This week’s announcement that the President will be sending a few hundred more troops to Iraq immediately, and predictably, raised questions of “mission creep.” For some military planners, however, this was probably no surprise. Planners understand that in order for 300 troops to actually be able to do anything, they will need support. And, although it may be counter-intuitive to some observers, whether we are sending troops into combat or for humanitarian or advisory purposes, the risk of casualties can actually increase if the number of troops falls below a certain level.

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Weekend Reader: USA Advances (in Soccer), Syrian Refugee Crisis Worsens, and U.S. Drone Debate Gets Louder

by Janine Davidson
usa-world-cup-drones Germany's Mesut Ozil (L) fights for the ball with Omar Gonzalez of the U.S. during their 2014 World Cup Group G soccer match at the Pernambuco arena in Recife, June 26, 2014. (Laszlo Balogh/Courtesy Reuters)

If you were in the United States yesterday, chances are you heard about the gameYou might also have found a way to take a very long lunch. (CFR’s Defense Policy Team did make time for a mid-day pause to “assess” U.S.-German relations) Germany’s hard-won victory made the bout much less of a snooze than the foreign policy/game theory crowd might have expected.

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Drones: Three Misconceptions, Concerns, and Ways to Make Things Better—a Report from the Stimson Center Task Force

by Janine Davidson
drone-stimson-task-force Demonstrators deploy a model of a U.S. drone aircraft at the "Stop Watching Us: A Rally Against Mass Surveillance" near the U.S. Capitol in Washington, October 26, 2013. (Jonathan Ernst/Courtesy Reuters)

A new report is out today from the Stimson Center’s Task Force on U.S. Drone Policy, co-chaired by General John Abizaid, U.S. Army (ret.) and Rosa Brooks, of which I was also a member. Our study took place over the course of a year, examining three key issue sets in the UAV (unmanned aerial vehicle) debate: 1) defense utility, national security, and economics; 2) ethics and law; and 3) export controls and regulatory challenges. Our examination identified UAV misconceptions, areas of concern,  and—significantly—a few concrete ways to make things better.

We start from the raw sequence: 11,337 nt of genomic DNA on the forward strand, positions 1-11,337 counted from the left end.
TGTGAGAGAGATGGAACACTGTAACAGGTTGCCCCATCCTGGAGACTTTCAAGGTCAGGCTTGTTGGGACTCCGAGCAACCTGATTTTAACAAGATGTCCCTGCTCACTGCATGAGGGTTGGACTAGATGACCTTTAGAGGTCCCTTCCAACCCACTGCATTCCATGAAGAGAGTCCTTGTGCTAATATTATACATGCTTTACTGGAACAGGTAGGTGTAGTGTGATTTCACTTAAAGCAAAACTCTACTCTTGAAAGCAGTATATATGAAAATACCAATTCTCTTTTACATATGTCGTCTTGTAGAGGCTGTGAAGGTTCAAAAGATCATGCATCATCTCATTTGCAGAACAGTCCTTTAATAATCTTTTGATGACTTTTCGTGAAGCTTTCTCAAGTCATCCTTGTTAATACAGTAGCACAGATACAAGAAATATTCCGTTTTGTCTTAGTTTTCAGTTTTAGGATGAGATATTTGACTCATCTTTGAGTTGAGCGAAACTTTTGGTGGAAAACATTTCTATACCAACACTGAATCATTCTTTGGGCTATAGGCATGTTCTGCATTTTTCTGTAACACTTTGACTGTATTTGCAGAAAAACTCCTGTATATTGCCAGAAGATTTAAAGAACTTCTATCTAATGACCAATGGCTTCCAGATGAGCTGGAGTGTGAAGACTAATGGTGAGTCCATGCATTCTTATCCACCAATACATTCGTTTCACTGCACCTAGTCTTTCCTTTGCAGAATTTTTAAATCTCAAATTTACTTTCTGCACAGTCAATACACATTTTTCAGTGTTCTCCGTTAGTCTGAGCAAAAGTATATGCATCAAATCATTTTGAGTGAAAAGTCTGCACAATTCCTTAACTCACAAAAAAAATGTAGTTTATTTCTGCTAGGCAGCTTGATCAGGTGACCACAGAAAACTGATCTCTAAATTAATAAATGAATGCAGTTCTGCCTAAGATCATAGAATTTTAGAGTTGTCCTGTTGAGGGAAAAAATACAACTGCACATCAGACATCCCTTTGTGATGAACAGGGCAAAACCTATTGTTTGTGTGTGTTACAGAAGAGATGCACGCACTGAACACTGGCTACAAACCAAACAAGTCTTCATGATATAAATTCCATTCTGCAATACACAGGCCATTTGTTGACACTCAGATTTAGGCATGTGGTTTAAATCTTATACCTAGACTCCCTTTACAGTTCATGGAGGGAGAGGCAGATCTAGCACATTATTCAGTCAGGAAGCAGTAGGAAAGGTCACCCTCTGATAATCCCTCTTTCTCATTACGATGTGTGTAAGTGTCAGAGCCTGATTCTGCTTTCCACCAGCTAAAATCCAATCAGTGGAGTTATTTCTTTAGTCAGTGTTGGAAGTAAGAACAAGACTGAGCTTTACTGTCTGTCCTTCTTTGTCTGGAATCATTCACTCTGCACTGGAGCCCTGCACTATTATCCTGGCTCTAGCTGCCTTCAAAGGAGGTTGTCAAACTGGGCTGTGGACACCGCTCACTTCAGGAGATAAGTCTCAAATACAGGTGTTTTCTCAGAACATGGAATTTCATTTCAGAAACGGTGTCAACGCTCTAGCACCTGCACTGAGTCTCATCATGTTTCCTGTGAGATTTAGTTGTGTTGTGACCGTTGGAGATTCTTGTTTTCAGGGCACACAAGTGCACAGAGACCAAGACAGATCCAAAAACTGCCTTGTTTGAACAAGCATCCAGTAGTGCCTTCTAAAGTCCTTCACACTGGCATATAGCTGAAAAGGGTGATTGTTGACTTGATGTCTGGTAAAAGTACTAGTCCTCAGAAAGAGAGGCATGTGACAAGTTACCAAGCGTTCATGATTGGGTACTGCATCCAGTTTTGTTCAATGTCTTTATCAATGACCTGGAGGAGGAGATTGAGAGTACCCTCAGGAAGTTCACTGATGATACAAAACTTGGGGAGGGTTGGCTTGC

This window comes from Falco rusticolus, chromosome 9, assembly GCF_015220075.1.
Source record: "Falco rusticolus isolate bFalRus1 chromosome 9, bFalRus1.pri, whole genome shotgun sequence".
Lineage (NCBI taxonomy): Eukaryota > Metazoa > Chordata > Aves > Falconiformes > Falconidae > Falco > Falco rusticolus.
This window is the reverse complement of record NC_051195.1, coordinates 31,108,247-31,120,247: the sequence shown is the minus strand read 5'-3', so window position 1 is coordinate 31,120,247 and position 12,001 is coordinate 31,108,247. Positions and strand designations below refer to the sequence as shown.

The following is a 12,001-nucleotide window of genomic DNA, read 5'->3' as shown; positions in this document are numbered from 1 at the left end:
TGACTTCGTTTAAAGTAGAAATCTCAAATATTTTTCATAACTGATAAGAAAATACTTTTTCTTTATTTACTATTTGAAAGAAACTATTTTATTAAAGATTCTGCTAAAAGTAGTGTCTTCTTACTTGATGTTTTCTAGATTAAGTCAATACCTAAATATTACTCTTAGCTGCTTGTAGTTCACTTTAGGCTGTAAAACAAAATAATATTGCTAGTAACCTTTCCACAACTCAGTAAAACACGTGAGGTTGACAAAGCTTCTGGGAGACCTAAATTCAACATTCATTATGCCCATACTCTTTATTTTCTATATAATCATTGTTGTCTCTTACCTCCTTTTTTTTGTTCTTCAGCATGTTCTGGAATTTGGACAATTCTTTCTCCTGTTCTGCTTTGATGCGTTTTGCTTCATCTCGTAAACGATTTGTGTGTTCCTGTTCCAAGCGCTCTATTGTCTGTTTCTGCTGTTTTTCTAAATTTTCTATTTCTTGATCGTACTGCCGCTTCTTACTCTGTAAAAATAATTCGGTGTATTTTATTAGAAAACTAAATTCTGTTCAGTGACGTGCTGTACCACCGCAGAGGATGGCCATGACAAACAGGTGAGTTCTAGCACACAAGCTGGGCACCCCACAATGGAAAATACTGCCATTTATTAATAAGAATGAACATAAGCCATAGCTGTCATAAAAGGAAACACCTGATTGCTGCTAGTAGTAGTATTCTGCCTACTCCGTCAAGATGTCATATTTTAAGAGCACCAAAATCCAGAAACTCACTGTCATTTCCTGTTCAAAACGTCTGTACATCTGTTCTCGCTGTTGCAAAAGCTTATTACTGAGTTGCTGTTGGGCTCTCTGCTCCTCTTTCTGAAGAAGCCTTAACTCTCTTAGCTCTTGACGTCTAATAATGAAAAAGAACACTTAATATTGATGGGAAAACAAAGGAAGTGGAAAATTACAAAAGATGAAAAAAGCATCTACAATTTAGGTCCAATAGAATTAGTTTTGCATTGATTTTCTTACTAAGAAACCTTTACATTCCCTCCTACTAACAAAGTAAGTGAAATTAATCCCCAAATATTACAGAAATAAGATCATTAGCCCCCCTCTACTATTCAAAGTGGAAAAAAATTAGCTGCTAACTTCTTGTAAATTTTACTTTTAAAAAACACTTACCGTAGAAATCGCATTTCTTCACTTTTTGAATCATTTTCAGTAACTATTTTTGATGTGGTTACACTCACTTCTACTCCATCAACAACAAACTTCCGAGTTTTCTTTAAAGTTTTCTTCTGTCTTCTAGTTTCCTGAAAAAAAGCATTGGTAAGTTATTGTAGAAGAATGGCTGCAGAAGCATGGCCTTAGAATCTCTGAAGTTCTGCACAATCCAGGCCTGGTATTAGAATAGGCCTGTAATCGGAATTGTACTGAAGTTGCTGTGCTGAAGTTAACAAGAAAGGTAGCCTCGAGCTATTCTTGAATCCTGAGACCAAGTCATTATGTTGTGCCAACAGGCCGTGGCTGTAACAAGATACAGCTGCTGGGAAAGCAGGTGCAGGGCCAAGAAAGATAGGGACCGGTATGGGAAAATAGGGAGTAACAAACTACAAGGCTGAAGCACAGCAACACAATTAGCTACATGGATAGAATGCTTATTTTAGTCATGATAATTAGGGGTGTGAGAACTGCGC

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Appearance on Defense News TV: the ISIS Coalition and the Challenge of Leverage

by Janine Davidson
iraq-isis-shiite-maliki Mehdi Army fighters loyal to Shi'ite cleric Moqtada al-Sadr march during a military-style training in the holy city of Najaf, June 18, 2014. (Ahmad Mousa/Courtesy Reuters)

I appeared on a Defense News TV panel alongside Michael O’Hanlon of the Brookings Institution and General Chuck Wald, U.S. Air Force (retired), to assess the military options available to the United States in wake of continuing gains by the Islamic State of Iraq and Syria (ISIS) against the Iraqi government.  This comes on the heels of President Obama’s June 19 announcement that he will send up to the 300 military advisers to Iraq. As we discuss, there are several important considerations to bear in mind: Read more »